Another strike at the National Gallery

October 16 2014

Image of Another strike at the National Gallery

Picture: Museums Journal

There was a strike by room wardens yesterday at the National Gallery, timed deliberately to coincide with the opening to the public of 'Late Rembrandt'. 40 out of 66 rooms had to be closed. But the Rembrandt show remained open, and the media paid little attention to the strike. So that's 1-0 to the National Gallery then.

Not that 'Late Rembrandt' was very busy. A reader who was there writes:

The crowds at the first afternoon of the Rembrandt exhibition were modest with rarely more than five or so people in front of each painting and fewer in front of the paper works.

As regular readers will know, it seems clear to me that the PCS Union's strategy at the National has been little short of disastrous. This latest action will only harden the NG's resolve to de-unionise their staff.

Update - there's some anti-National Gallery briefing in the Daily Mail:

The National Gallery’s ‘blockbuster’ new Rembrandt exhibition has been hailed a triumph by the critics, but visitors might be advised to keep a close eye on the masterpieces.

Some experienced security guards were replaced earlier this year by agency staff and sources claim the change is proving a disaster.

‘Five of them didn’t bother to turn up for training, while another has been sacked over a foul prank in a toilet,’ claims an insider.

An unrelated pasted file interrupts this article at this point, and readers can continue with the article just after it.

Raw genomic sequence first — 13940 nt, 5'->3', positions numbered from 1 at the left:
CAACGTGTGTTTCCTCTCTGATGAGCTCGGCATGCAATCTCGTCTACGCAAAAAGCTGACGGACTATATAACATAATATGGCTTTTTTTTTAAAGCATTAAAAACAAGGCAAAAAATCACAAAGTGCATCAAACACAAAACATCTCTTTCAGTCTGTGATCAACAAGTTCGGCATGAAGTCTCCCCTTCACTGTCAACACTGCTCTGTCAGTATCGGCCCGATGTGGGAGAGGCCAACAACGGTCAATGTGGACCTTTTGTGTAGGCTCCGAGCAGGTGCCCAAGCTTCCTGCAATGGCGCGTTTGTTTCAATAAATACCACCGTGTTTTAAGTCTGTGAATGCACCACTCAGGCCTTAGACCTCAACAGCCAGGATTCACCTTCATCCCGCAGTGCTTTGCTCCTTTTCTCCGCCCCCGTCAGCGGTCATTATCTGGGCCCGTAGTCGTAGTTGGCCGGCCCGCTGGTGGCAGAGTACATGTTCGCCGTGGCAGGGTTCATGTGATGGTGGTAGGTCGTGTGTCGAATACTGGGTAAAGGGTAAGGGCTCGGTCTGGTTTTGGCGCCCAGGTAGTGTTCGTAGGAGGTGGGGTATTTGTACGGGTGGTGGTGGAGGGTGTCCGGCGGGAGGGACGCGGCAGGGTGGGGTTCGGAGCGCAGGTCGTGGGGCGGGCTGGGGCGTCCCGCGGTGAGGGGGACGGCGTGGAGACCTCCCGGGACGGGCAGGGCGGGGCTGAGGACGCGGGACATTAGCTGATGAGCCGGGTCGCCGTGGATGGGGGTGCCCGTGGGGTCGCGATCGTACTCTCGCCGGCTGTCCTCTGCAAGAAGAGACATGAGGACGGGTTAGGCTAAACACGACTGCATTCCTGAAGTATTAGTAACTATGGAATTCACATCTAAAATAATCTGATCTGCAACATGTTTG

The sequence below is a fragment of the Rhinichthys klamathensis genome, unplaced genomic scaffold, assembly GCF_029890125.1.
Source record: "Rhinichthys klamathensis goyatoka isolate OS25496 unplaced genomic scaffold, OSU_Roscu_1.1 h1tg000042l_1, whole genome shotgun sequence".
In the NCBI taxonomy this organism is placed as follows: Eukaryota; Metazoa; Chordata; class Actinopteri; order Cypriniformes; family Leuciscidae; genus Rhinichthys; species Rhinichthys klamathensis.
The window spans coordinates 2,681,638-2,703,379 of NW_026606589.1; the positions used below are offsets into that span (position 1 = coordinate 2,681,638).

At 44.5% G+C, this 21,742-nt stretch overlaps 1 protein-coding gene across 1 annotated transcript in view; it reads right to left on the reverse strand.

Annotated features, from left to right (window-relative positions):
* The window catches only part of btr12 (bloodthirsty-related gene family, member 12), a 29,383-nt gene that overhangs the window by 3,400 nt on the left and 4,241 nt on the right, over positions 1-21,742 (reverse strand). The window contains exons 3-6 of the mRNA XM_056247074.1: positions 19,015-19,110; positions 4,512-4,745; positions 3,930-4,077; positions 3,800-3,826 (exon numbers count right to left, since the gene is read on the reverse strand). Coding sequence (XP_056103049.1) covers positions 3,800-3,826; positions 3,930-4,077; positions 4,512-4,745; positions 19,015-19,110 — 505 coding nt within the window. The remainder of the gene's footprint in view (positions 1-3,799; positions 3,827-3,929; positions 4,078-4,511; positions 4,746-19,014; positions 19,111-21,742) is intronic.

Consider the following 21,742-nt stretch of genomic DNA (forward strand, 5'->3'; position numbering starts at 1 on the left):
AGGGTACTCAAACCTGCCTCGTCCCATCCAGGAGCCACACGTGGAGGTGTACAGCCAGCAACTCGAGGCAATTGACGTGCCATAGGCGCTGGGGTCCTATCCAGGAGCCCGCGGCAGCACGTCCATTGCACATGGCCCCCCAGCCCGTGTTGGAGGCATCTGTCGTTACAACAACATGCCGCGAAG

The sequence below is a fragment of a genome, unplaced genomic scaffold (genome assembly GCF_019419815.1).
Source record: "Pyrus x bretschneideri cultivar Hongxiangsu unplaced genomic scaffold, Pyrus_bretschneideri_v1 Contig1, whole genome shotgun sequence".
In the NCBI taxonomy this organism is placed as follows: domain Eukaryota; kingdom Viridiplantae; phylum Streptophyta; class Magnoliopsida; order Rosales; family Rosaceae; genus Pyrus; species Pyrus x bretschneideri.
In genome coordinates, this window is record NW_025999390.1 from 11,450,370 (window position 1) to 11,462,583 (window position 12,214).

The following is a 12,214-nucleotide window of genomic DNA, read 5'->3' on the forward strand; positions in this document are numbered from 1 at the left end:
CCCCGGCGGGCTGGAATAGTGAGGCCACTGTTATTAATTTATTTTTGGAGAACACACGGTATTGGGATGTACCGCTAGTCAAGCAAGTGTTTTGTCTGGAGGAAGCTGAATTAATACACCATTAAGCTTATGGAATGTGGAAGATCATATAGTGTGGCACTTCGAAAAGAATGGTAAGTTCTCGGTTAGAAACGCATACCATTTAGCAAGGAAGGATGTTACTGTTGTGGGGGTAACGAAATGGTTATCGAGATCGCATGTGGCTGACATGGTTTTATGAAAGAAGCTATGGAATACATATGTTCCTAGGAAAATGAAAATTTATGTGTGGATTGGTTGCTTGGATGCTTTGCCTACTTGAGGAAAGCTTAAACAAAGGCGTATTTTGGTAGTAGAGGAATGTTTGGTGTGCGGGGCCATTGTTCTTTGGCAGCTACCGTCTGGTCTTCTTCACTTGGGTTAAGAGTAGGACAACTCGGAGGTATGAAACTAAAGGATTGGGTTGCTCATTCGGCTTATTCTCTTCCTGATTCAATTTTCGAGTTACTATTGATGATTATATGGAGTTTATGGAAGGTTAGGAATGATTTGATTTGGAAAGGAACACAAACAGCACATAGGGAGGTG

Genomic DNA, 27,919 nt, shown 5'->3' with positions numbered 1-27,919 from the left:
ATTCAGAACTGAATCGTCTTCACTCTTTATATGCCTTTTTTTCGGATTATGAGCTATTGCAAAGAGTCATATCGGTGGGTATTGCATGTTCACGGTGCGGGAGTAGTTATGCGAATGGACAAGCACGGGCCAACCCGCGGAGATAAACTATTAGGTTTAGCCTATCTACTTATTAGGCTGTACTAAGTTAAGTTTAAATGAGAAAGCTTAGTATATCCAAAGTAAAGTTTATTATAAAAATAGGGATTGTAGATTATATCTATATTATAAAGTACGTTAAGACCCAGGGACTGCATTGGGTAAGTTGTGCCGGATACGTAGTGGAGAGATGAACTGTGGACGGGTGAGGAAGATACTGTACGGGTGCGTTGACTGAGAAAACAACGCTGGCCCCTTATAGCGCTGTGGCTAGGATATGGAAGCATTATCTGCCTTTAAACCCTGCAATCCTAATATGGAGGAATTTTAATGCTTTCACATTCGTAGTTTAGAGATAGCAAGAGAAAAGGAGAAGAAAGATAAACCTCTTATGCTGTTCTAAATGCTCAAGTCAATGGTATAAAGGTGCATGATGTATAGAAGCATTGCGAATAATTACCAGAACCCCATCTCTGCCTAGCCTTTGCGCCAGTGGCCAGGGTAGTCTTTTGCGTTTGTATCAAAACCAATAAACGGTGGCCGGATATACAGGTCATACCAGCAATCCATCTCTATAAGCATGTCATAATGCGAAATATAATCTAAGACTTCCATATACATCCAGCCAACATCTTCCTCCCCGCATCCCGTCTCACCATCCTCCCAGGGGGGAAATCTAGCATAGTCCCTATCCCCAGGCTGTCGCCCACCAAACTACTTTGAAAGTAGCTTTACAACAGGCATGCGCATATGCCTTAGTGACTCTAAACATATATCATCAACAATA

‘When others were given a tour of the gallery, some showed little interest, texting away on their phones.

‘They have been spotted touching paintings and even caught on camera in the Rembrandt exhibition stroking works loaned to the gallery. They have apparently received warnings to stop, but this is really shocking.’

The gallery declines to discuss the claims. ‘We would never comment on matters relating to individual staff members as these are confidential between those involved and the National Gallery,’ a spokeswoman says.

However, she adds: ‘Safety and security are of paramount concern. CIS Security employees are vetted to the same level as existing staff; they will also undertake similar levels of training and assume identical responsibilities.’

When I went to the Rembrandt show on Tuesday, I thought the wardens, even if they were 'privatised' ones, were more zealous than ever. I was warned at least twice not to get too close to the pictures, or to point, and this was during a press preview, and in front of glazed pictures. 


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